Run Away With the Circus – At 52!

Julie McInnes as Prospera by Charles William Pelletier - Costume credit: Mérédith Caron (c) 2012 Cirque du Soleil

It’s never too late to run away with the circus – Cirque du Soleil, that is.

They fly through the air with only aerial straps. They spin on unicycles like figure skaters without the ice. They cross tight wire en pointe. They perform the uneven bars, en masse and in sync. Then there’s a remarkable balancing feat that holds the audience in rapt anticipation while the band adds suspenseful accompaniment. And all this is just from the women of Cirque du Soleil Amaluna.

For the first time in the company’s 28-year history, they make up the majority of the cast, and leading the troupe is 52-year-old Julie McInnes. She plays Prospera, the female counterpart to Shakespeare’s Prospero, in a production inspired by The Tempest unlike any I’ve seen before and, about seeing this for herself, McInnes responded emphatically, “Absolutely not.”

A multi-talented Aussie and 14-year Cirque veteran, McInnes is engaging in person, enjoyably retaining much of her on-stage drama.  Her current role brought her from the band pit of Vegas shows, O and Ka, to the main stage in Amaluna but not without contemplation.

“I thought all the kids are just going to want to go clubbing and how will I come home to myself and get enough of that, which I value. I thought about it hard. You know anybody that’s my age and is willing to uproot themselves – it’s not for everyone that’s for sure,” she declared.

McInnes describes herself as “fairly restless” and avows that touring with Cirque’s new Big Top show, discovering new places along the way, feeds that but also affords her the chance to plan for her future.

“I’ll have a much better idea of where I want to settle after doing this tour,” she reflected. “Because I’ve obviously made a choice to come a long way from my country a long time ago and, after a certain amount of time, I didn’t really feel like it could be home anymore. And that gets a little frightening when you’re hitting 50 – you kind of have to know where you are.”

However, fear is not the emotion McInnes conveys, especially while playing cello (just one of many instruments she’s mastered) suspended high above the crowd at one point of the show, perched on what looks like the skeleton of a crescent moon.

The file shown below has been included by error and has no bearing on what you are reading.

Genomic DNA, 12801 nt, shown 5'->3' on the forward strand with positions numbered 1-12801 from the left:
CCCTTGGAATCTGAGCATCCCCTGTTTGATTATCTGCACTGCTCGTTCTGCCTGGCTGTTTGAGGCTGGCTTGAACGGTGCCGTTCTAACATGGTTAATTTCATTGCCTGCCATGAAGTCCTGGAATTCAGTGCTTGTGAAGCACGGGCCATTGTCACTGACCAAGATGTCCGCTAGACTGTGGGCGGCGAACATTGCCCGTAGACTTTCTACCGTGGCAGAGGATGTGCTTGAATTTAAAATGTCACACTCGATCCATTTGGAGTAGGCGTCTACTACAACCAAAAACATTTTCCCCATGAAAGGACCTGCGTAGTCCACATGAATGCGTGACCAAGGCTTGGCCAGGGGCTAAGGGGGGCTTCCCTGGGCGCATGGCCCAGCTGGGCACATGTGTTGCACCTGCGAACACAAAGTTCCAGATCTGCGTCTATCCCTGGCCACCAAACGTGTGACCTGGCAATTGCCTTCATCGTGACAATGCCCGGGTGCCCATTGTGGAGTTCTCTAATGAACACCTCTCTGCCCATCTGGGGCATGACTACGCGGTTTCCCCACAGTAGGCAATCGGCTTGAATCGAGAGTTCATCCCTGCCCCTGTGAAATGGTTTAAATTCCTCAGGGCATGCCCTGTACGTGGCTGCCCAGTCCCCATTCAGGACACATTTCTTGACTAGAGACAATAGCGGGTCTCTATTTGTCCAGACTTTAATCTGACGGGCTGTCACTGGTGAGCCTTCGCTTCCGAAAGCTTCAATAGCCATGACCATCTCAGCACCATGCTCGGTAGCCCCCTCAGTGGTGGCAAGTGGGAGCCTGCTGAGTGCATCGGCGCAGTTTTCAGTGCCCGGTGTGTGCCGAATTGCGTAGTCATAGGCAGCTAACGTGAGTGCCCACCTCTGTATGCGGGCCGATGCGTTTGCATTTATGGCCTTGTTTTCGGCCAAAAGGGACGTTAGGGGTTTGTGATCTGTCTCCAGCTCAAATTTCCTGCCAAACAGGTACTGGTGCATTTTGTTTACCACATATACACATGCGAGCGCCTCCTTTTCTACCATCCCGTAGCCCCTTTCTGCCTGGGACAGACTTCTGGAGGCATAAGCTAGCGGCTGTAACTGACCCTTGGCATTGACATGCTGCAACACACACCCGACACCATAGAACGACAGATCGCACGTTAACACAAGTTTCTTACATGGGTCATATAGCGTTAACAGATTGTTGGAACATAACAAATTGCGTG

“Well, when you asked about my favourite moment – I had a wish many years ago, I started to work on an a piece of apparatus that was going to help me fly with the cello. The amount of effort that was put into this lovely wish to see me fly in the air – and I ended up going a lot higher than I thought we were going to because I had to get out of the way of the aerial structure,” she explained. “So I ended up rocking around up there at about 60 feet, but that is an exhilarating moment. It’s a great ride. I said to them you should probably put this out as a sideshow extra and get money for it and people would have a riot.”

Like everyone else, even circus performers, McInnes has to plan for the future and retirement.

“I do think about it but I don’t put a timeline on it. I think financially I’m doing all the right things – doing what I can – I can imagine myself working in smaller theatre groups, small physical performances or film and I’ve got quite a collection of great creative people all around the world. And so, if I don’t worry about it and keep going the way I have, I trust that I’ll be Ok. I don’t think I could keep doing this in my 60s; I’d be a total wreck,” she says with a laugh.

The performer says she’s made an effort to stop and live in the moment over the past few years and has come into her own.

“I arrived in my 50s and sort of knew that this is the prime of my life and I felt really good about it. All the useless worries and stuff is falling away. And, you have to realize that you’ve been building on the things you’re passionate about the whole time.”

It’s evident as she speaks about her fellow performers, the creative directors, even the tent itself that McInnes enjoys the entire experience and even alludes to finding love on tour, a part of her “adventure.” The show is described as “an island governed by goddesses,” and that suits her too.

“I’m really glad I’m in this show that is, at its roots, a celebration of the strength of women. And that strength is shown in so many ways: the compassion, the absolute physical strength, imagination – you know there’s a great balance there, and energy too. It’s kind of remarkable to be (a part of it).”

For more information on Cirque du Soleil and for the full list of tours, including Edmonton in 2013, go to